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5 Must-Read LGBTQ Graphic Novels

The medium is more than just fantasy and superheroes…
 
If you’re a comic book and graphic novel fan, you know there’s a lot more to the medium than superhero stories. With a good writer and the right artist, virtually any story can translate well into the visual narrative style of graphic novels. If you’re looking for a story that doesn’t just throw in a token gay best friend, but actually portrays what it’s like to grow up, date, work and just live as part of the LGBT community (closeted or not), there are plenty of graphic novels that will give you the plot complete with well-rounded characters and detailed artwork. Here’s just a few LGBT-friendly graphic novels you should definitely read.
 
Fun Home: A Family Tragicomic – Alison Bechdel
This 2006 graphic memoir chronicles American cartoonist Alison Bechdel’s youth in Pennsylvania focusing on her relationship with her father who was a closeted gay man. Her father was tyrannical and obsessive but Bechdel identified with him in some ways especially since she herself is a lesbian. In addition to sexual orientation, the story touches on themes of gender roles, suicide, emotional abuse and living with a dysfunctional family. Bechdel took seven years to write and illustrate the memoir because her process involved photographing herself in various poses to use as a guide for the artwork. Fun Home won the GLAAD Media Award for Outstanding Comic Book and an Eisner Award. There is also a musical and Broadway adaptation that have each won numerous awards.
 
Transposes – Dylan Edwards
What makes a man a man? That’s the question Transposes answers through a series of true stories featuring six different men who identify as both transgender and queer. The stories separate gender from sexuality and show what’s it’s like to navigate life as a female-to-male transgender individual. One story portrays the breakup of a lesbian couple who realizes they aren’t going to work out since one of them would much rather be a man. Transposes also explores what makes relationships complicated and how confusing labels can be. The subject matter fits perfectly with the graphic novel medium since appearance is such a huge part of what it means to be transgender.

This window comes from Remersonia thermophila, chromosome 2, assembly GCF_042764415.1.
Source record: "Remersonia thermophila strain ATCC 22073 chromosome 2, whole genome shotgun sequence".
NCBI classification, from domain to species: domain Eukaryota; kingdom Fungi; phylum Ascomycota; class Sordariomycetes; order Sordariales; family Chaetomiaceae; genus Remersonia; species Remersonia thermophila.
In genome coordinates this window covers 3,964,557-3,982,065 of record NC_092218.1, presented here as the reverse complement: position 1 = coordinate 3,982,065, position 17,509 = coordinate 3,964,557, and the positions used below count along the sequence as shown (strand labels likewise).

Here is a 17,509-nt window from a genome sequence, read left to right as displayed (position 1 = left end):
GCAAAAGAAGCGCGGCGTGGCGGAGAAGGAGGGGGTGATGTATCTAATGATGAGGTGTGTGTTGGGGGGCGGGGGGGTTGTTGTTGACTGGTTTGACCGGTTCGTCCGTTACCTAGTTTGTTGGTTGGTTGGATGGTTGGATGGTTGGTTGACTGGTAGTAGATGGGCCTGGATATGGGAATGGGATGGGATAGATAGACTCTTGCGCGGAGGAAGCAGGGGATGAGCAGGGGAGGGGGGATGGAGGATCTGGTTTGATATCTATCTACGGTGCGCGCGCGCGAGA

Pregnant Butch: Nine Long Months Spent in Drag – A.K. Summers
Pregnancy and femininity will always be linked. That’s because physically, pregnancy is something only a woman can do. But imagine being a woman who wants to present as masculine but also wants to carry a baby to term. That is the dilemma facing Teek Thomasson, the main character in Pregnant Butch. Queer pregnancy is becoming increasingly common but for a butch lesbian like Teek, it’s definitely not easy. From the opinions of her femme girlfriend on what pregnancy should look like to the judgements of random strangers, Teek has to figure out a way to get through nine months without losing herself in the process.
 
Adrian and the Tree of Secrets – Hubert
Adrian is a teenaged boy who lives in a small town and does to Catholic school. He has a strict mother and his principal thinks Adrian might be “ill” because there are rumours that he is gay. Adrian isn’t the cool kid at school but he has a crush on one. Adrian and the Tree of Secrets portrays the struggle of being a closeted gay teenager in a conservative community falling in love for the first time. It reminds us that despite all the progress that has been made, LGBT youth still experience harassment and isolation because of their sexuality.
 
Queer: A Graphic History – Meg-John Barker and Julia Scheele
If non-fiction is more your thing, Queer: A Graphic History is an interesting way to learn more about identity politics, gender roles, privilege and exclusion. It covers the history of how we came to view sex, gender and sexuality in the ways we do and how that fits into our culture as a whole as well as historic landmarks that changed our perspective of what’s normal. Alfred Kinsey’s view of sexuality as a spectrum and Judith Baker’s view of gender roles as a kind of performance as well as pop culture phenomenon that pushed the boundaries and presented different ways of seeing things are just a few of the topics covered.
 

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